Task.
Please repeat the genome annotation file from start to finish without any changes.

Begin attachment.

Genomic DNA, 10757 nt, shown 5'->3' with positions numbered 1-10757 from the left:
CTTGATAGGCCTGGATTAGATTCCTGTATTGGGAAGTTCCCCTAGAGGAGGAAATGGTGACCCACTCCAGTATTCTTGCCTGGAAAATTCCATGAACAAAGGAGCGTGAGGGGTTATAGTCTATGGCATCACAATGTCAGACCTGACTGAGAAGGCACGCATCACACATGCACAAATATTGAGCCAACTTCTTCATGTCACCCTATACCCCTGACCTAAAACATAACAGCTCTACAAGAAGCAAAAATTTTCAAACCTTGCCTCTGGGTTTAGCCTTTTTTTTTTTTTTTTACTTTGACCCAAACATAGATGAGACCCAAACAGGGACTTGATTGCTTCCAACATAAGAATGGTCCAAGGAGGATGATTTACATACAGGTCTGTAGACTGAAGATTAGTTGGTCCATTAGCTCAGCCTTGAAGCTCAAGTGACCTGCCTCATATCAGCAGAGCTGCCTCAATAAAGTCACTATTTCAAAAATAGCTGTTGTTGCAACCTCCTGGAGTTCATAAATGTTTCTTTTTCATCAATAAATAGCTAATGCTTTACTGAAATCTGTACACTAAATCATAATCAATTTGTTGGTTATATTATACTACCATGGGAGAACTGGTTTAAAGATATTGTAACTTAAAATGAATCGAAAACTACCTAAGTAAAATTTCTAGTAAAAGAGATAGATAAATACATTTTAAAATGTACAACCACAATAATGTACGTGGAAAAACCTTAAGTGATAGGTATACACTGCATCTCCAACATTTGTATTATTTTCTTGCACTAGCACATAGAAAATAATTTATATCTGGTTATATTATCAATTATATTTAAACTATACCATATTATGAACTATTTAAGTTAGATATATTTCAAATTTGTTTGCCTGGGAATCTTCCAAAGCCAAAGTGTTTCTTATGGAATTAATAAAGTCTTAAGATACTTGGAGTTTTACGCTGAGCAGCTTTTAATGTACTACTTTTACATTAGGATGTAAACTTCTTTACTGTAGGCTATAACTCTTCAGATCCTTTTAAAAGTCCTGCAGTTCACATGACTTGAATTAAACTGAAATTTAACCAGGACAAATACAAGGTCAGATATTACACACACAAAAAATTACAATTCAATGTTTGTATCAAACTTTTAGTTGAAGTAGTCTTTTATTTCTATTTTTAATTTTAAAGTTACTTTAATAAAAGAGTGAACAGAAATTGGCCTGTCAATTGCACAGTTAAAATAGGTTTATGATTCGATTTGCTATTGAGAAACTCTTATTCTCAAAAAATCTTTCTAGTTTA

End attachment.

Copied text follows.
Genomic DNA, 10757 nt, shown 5'->3' with positions numbered 1-10757 from the left:
CTTGATAGGCCTGGATTAGATTCCTGTATTGGGAAGTTCCCCTAGAGGAGGAAATGGTGACCCACTCCAGTATTCTTGCCTGGAAAATTCCATGAACAAAGGAGCGTGAGGGGTTATAGTCTATGGCATCACAATGTCAGACCTGACTGAGAAGGCACGCATCACACATGCACAAATATTGAGCCAACTTCTTCATGTCACCCTATACCCCTGACCTAAAACATAACAGCTCTACAAGAAGCAAAAATTTTCAAACCTTGCCTCTGGGTTTAGCCTTTTTTTTTTTTTTTTACTTTGACCCAAACATAGATGAGACCCAAACAGGGACTTGATTGCTTCCAACATAAGAATGGTCCAAGGAGGATGATTTACATACAGGTCTGTAGACTGAAGATTAGTTGGTCCATTAGCTCAGCCTTGAAGCTCAAGTGACCTGCCTCATATCAGCAGAGCTGCCTCAATAAAGTCACTATTTCAAAAATAGCTGTTGTTGCAACCTCCTGGAGTTCATAAATGTTTCTTTTTCATCAATAAATAGCTAATGCTTTACTGAAATCTGTACACTAAATCATAATCAATTTGTTGGTTATATTATACTACCATGGGAGAACTGGTTTAAAGATATTGTAACTTAAAATGAATCGAAAACTACCTAAGTAAAATTTCTAGTAAAAGAGATAGATAAATACATTTTAAAATGTACAACCACAATAATGTACGTGGAAAAACCTTAAGTGATAGGTATACACTGCATCTCCAACATTTGTATTATTTTCTTGCACTAGCACATAGAAAATAATTTATATCTGGTTATATTATCAATTATATTTAAACTATACCATATTATGAACTATTTAAGTTAGATATATTTCAAATTTGTTTGCCTGGGAATCTTCCAAAGCCAAAGTGTTTCTTATGGAATTAATAAAGTCTTAAGATACTTGGAGTTTTACGCTGAGCAGCTTTTAATGTACTACTTTTACATTAGGATGTAAACTTCTTTACTGTAGGCTATAACTCTTCAGATCCTTTTAAAAGTCCTGCAGTTCACATGACTTGAATTAAACTGAAATTTAACCAGGACAAATACAAGGTCAGATATTACACACACAAAAAATTACAATTCAATGTTTGTATCAAACTTTTAGTTGAAGTAGTCTTTTATTTCTATTTTTAATTTTAAAGTTACTTTAATAAAAGAGTGAACAGAAATTGGCCTGTCAATTGCACAGTTAAAATAGGTTTATGATTCGATTTGCTATTGAGAAACTCTTATTCTCAAAAAATCTTTCTAGTTTA